News Video | Policy | GPs | Hospitals | Medical | Mental Health | Welfare | Search

 

Is NZ Ready for Consumer-Driven Quit Smoking Programmes?

Is New Zealand Ready for Consumer-Driven Quit Smoking Programmes?

By Marewa Glover

Trying to get people to stop smoking has been a public health priority in New Zealand for 30 years.

We’ve harangued, shamed, stigmatised, pleaded with and incentivised smokers to quit. We’ve used taxes, banned smoking in most public indoor places, canned advertising and printed enough smokefree branded clothing to dress everyone on Tuvalu.

New Zealand’s once world-leading tobacco control programme has succeeded at bringing adult smoking prevalence down to 18%. Smoking among Māori adults has reduced — but at a slower rate to 39%.

But now we have a situation where half of young 18 to 28 year old smokers in a recent survey by the Health Promotion Agency said they wanted to use electronic cigarettes — or vaping — for their next quit attempt.

The Ministry of Health, and many of its funded health providers are taking what they call a precautionary approach. But is this the right approach?

At this year’s Global Forum on Nicotine in Warsaw, delegates were alarmingly told that a fraud is being perpetrated on the public in several nations.

The World Health Organisation, Governments like the European Union, Singapore, and even our closest neighbor Australia, are spreading false and negative information about vaping — describing it as being as or more dangerous than smoking.

They are imposing draconian, non-evidence-based bans and restrictive laws and taxes to stop smokers switching to vaping, to stop further evolution of vaping products and to even outright ban the sale of the hardware and the e-liquids in addition to the often already banned nicotine.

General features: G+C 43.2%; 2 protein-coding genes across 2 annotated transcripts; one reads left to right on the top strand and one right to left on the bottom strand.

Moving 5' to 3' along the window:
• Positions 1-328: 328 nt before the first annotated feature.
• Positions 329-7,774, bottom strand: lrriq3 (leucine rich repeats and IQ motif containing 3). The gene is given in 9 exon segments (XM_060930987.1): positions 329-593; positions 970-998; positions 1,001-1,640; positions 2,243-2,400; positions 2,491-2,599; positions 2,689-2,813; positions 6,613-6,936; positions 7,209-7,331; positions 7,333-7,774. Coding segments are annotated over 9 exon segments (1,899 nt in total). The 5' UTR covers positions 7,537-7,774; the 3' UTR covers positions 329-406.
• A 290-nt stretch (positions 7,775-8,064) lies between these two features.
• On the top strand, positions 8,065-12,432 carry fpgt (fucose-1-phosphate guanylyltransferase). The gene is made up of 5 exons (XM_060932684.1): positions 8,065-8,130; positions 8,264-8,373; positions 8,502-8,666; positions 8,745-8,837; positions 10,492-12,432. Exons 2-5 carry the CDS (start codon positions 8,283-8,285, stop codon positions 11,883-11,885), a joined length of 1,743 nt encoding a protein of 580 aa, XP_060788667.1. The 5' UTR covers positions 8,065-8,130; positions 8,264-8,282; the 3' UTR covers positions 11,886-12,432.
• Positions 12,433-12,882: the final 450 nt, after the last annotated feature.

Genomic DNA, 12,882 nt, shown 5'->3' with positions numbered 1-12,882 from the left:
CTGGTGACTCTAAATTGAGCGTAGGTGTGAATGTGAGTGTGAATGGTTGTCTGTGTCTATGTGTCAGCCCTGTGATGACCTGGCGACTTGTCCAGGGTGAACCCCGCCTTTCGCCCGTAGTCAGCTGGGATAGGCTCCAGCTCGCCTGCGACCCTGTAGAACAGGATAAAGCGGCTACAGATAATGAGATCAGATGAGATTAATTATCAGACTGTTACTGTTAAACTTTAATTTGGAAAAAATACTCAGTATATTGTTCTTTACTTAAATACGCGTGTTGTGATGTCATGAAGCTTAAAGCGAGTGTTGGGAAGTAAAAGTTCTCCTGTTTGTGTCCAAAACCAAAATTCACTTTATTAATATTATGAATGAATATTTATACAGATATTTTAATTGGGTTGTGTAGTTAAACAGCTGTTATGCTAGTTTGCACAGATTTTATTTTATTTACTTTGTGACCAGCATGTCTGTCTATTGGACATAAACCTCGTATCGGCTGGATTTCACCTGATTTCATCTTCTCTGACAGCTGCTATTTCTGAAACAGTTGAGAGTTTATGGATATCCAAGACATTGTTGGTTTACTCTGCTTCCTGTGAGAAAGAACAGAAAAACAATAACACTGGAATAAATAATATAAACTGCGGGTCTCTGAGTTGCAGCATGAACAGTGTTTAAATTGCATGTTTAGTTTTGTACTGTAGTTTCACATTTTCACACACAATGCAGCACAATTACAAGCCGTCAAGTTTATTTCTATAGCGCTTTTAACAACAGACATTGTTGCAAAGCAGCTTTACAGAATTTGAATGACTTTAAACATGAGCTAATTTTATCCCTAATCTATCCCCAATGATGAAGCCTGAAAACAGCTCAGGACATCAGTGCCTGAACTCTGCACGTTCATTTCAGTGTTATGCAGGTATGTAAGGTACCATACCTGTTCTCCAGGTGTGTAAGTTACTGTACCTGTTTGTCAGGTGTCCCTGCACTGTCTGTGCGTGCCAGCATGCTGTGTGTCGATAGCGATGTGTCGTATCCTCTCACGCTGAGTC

Thankfully in New Zealand we haven’t acted with such reactionary hysteria, although the threat of this happening remains real. Sure, it’s inconvenient to have to buy the nicotine for vaping online from overseas, as our current law bans the import and sale of nicotine for non-therapeutic use.

There are now more than 2.6 million smokers who have switched to vaping in the UK, over 2 million in Germany and over 3 million in the USA. New nicotine delivery products stripped of the tar, gases and other toxins are now a multi-billion dollar industry in the UK, USA, China, Japan and Turkey.

The industry is not dominated by tobacco companies who are scrambling to join the e-cig market. More telling is that the exodus of smokers to vaping is consumer-driven. Long-term heavy smokers have found their health transformed and they’re turning to help others.

There are now more ex-smoking vapers helping smokers to quit than there are paid smoking cessation practitioners. Meanwhile, Government-paid smoking cessation workers peddle their patches and gum, sprays and meds, and insist upon smokers attending group therapy.

If the Government and public health advocates stuck to a precautionary approach we could almost forgive them, but the market is changing at such a rapid rate that there is a real risk the Government and advocates get trapped in the past and become blinkered to the future.